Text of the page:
Definition of Pill, the
This form of birth control suppresses ovulation (the monthly release of an egg from the ovaries) by the combined actions of the hormones estrogen and progestin.
If a woman remembers to take the pill every day as directed, she has an extremely low chance of becoming pregnant in a year. But the pill's effectiveness may be reduced if the woman is taking some medications, such as certain antibiotics.
Besides preventing pregnancy, the pill can make periods more regular. It also has a protective effect against pelvic inflammatory disease (PID), an infection of the fallopian tubes or uterus that is a major cause of infertility in women, and against ovarian and endometrial cancers.
Birth control pills are considered safe for most women but they carry some risks. Current low-dose pills have fewer risks associated with them than earlier versions. But women who smoke, especially those over 35, and women with certain medical conditions such as a history of blood clots or breast or endometrial cancer, may be advised against taking the pill. The pill may also contribute to cardiovascular disease, including high blood pressure, blood clots, and blockage of the arteries.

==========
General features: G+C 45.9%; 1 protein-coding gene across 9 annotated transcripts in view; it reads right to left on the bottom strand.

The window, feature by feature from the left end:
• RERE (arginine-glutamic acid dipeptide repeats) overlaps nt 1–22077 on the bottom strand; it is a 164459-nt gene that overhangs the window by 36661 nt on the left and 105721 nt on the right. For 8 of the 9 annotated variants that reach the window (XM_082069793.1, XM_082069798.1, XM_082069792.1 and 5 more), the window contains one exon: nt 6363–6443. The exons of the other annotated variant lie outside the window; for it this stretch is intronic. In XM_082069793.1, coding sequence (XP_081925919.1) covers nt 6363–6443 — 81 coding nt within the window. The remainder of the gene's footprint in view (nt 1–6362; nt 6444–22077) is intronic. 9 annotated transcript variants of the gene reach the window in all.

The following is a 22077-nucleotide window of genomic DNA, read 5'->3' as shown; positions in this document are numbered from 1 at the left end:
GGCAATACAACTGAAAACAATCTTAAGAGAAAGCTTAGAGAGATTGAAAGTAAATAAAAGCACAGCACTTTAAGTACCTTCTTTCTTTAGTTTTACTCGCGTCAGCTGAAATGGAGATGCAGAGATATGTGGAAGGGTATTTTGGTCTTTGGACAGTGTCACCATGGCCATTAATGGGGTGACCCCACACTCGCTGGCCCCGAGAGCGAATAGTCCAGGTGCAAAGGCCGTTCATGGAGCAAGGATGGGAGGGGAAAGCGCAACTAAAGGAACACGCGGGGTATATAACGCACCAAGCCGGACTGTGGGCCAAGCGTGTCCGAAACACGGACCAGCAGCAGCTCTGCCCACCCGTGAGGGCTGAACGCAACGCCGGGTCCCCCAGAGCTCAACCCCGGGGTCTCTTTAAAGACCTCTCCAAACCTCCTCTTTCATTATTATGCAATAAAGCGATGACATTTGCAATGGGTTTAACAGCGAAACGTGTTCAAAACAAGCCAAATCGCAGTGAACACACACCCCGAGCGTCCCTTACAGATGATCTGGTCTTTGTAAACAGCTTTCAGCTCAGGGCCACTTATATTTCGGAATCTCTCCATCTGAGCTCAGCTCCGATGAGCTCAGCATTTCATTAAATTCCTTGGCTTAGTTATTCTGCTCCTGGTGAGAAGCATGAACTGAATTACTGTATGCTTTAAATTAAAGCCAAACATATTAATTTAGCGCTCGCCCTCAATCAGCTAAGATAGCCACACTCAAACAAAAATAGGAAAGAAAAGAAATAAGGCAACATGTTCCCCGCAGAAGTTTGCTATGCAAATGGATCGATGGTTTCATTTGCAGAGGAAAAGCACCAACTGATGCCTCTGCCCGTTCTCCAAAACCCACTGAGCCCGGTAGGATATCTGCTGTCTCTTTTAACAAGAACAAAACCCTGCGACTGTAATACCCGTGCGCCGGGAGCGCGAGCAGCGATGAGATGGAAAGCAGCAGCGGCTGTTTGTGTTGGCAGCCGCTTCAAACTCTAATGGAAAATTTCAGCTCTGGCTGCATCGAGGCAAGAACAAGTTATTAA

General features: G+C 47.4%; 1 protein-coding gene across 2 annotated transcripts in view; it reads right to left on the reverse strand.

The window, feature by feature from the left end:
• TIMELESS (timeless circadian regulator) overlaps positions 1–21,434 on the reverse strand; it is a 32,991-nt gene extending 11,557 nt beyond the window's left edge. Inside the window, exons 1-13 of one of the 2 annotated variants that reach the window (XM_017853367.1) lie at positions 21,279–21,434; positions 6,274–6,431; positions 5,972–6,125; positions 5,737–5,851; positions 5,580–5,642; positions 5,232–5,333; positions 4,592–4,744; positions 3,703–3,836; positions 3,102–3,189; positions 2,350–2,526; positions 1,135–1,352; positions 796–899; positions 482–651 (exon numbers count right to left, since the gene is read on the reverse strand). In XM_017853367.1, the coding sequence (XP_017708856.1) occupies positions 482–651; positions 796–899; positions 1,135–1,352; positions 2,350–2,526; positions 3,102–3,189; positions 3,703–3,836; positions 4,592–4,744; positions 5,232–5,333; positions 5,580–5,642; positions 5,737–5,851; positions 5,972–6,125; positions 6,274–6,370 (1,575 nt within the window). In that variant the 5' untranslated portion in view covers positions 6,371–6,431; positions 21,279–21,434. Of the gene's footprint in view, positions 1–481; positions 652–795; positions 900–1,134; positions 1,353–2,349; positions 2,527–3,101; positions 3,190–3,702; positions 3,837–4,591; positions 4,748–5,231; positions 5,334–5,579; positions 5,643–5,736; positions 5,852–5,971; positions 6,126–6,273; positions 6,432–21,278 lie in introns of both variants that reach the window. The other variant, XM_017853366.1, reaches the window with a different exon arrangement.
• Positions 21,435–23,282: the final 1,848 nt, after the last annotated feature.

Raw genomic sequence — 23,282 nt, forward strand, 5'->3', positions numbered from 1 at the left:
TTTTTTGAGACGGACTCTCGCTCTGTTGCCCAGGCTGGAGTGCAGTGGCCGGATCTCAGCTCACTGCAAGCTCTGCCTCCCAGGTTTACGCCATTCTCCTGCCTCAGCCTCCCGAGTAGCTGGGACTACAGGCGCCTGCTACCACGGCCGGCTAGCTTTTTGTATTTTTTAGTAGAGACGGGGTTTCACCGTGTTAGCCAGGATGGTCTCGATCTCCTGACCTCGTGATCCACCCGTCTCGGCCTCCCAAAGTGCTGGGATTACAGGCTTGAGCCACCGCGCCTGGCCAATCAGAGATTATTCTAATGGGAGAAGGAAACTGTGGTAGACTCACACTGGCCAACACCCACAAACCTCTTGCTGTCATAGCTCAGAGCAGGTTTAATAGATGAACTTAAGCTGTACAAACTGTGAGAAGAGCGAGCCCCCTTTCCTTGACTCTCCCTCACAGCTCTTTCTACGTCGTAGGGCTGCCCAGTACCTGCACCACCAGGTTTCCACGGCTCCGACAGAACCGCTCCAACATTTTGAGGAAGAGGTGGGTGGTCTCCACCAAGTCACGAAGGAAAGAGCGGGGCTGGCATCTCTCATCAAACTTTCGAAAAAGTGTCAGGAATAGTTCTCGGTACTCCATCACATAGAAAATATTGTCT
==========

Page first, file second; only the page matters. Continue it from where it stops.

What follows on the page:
One of the biggest questions has been whether the pill increases the risk of breast cancer in past and current pill users. An international study published in the September 1996 journal Contraception concluded that women's risk of breast cancer 10 years after going off birth control pills was no higher than that of women who had never used the pill. During pill use and for the first 10 years after stopping the pill, women's risk of breast cancer was only slightly higher in pill users than non-pill users.
The side effects of the pill include nausea, headache, breast tenderness, weight gain, irregular bleeding, and depression. These side effects often subside after a few months' use of the pill.
This is in part based on information from the U.S. Food and Drug Administration (the FDA).
Last Editorial Review: 7/1/2016
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